WASHINGTON: The United States said on Tuesday that it would continue its “unwavering support” to Pakistan’s efforts to overcome the economic crisis but also urged it to watch its interests carefully.
Responding to a question about the Chinese vice premier’s visit to Islamabad for talks on the CPEC at a State Department news briefing, Spokesman Matthew Miller said: “I would say that first of all our support for Pakistan’s economic is unwavering and we will continue to engage with Pakistan about strengthening and our trade and investment ties.”
The US, he said, welcomes trade and investment that “promote such development and growth, but “we will continue in all cases to emphasise the need for transparency, sustainable financing practices, preservation of national and data security to ensure mutual benefit for Pakistan and its partners.”
In earlier briefings, US officials had warned Pakistan that CPEC would push the country deeper into an already stifling debt burden, foster corruption and repatriate jobs and profits to China.
Washington joins FM Bilawal in urging Taliban to stop cross-border attacks
Mr Miller was less specific in Tuesday’s briefing but he did emphasise the need for Pakistan to be careful.
Message for Kabul
The US has also urged the Taliban not to allow terrorists to use Afghan soil for attacks in Pakistan or other places in the region.
The issue of terrorists using Afghanistan as a base for attacking targets inside Pakistan was raised at the State Department’s briefing when a journalist asked if this issue was also discussed at US-Taliban meetings in Doha on July 30 and 31.
“We made it clear at that meeting, as we have at other meetings and engagements with the Taliban, that we believe it’s important they do not allow Afghanistan to be used as a base for terrorist attacks in the region or anywhere else,” said Mr Miller.
Separately, Foreign Minister Bilawal Bhutto-Zardari also called on Kabul to take action against militant elements using the Afghan soil.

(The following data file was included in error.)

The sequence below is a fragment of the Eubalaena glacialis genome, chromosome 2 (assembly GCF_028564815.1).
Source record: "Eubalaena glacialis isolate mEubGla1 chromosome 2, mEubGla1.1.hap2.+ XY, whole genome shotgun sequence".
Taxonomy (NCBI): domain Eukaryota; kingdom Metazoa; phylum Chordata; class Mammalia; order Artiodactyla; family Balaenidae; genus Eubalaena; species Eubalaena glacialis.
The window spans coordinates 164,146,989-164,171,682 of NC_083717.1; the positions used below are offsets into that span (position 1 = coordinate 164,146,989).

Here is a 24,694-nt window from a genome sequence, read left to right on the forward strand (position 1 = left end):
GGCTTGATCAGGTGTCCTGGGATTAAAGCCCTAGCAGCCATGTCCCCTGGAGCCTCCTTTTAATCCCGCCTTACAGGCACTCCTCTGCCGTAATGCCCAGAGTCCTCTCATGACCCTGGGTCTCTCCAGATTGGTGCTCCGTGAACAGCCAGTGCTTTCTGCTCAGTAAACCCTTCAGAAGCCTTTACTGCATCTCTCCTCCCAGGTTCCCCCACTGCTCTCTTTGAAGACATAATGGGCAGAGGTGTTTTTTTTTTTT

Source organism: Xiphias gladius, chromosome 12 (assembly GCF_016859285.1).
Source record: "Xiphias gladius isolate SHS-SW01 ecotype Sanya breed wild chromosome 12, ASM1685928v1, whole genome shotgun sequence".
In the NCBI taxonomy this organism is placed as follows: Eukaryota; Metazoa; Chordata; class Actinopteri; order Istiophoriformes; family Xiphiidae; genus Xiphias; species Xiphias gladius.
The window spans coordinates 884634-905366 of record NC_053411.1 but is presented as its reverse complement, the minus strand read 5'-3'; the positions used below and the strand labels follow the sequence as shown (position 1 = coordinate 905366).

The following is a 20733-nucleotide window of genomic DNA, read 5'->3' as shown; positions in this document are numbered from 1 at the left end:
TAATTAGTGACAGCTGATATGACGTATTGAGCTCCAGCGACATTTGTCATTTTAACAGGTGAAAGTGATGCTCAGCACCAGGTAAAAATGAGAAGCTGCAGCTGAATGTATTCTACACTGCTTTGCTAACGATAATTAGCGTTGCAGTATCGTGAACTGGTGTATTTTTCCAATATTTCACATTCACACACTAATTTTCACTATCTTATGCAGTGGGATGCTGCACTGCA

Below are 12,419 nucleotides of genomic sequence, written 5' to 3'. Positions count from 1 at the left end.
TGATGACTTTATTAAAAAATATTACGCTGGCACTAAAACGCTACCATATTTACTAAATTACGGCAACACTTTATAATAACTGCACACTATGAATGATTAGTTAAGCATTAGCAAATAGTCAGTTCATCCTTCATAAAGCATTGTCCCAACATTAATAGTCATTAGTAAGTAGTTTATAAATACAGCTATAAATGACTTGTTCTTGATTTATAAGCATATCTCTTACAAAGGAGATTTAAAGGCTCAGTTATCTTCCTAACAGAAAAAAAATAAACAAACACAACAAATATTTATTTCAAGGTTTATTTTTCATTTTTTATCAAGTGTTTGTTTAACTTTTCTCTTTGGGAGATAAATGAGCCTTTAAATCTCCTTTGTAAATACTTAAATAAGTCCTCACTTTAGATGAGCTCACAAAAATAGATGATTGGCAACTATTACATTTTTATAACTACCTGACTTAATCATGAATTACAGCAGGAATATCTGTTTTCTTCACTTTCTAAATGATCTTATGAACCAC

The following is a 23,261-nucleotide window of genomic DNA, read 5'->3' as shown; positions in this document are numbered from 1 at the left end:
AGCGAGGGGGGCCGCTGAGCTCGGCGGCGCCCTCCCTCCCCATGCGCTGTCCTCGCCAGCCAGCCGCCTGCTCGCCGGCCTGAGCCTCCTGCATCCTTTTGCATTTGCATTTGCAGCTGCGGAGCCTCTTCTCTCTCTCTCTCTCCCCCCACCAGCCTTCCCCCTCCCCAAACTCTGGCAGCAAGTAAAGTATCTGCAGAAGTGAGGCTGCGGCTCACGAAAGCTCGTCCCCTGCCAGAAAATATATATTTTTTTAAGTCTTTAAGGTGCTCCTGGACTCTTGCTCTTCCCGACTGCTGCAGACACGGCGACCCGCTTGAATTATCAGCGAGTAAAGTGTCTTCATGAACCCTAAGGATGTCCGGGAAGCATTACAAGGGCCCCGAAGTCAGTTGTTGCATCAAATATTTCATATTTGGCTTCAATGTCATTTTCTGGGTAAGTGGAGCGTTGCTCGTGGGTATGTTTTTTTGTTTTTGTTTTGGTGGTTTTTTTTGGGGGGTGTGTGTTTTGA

Addressing a ceremony at the Foreign Office, he said Pakistan’s stance was “clear” and it had demanded the Afghan interim set-up to curb terrorism, as cooperation against the menace of terrorism was in the “interest of both countries”.
He also noted that Afghanistan lacked a standing army, anti-terrorist force or border management force, which he said caused capacity issues regarding terrorism. But, he said, “we have faced these threats in the past and will face them together again”, adding that Islamabad was ready to assist Kabul as it had the capacity to deal with such threats.
UN, US express solidarity
As the UN Security Council urged all states to cooperate with Pakistan in fighting terrorism, the State Department assured Islamabad it stands in solidarity with the people of the country.
The president of the general assembly and the secretary general underlined the need for a global approach to defeat terrorism. UN Secretary General António Guterres, in a statement on Monday, called on the Pakistani authorities to bring those responsible to justice. He said he “stands in solidarity with the government and the people of Pakistan in combating this scourge”.
In Washington, Mr Miller also sent “heartfelt condolences” and assured Islamabad that the US “stand(s) in solidarity with the people of Pakistan during this difficult time”.
Published in Dawn, Aug 2nd, 2023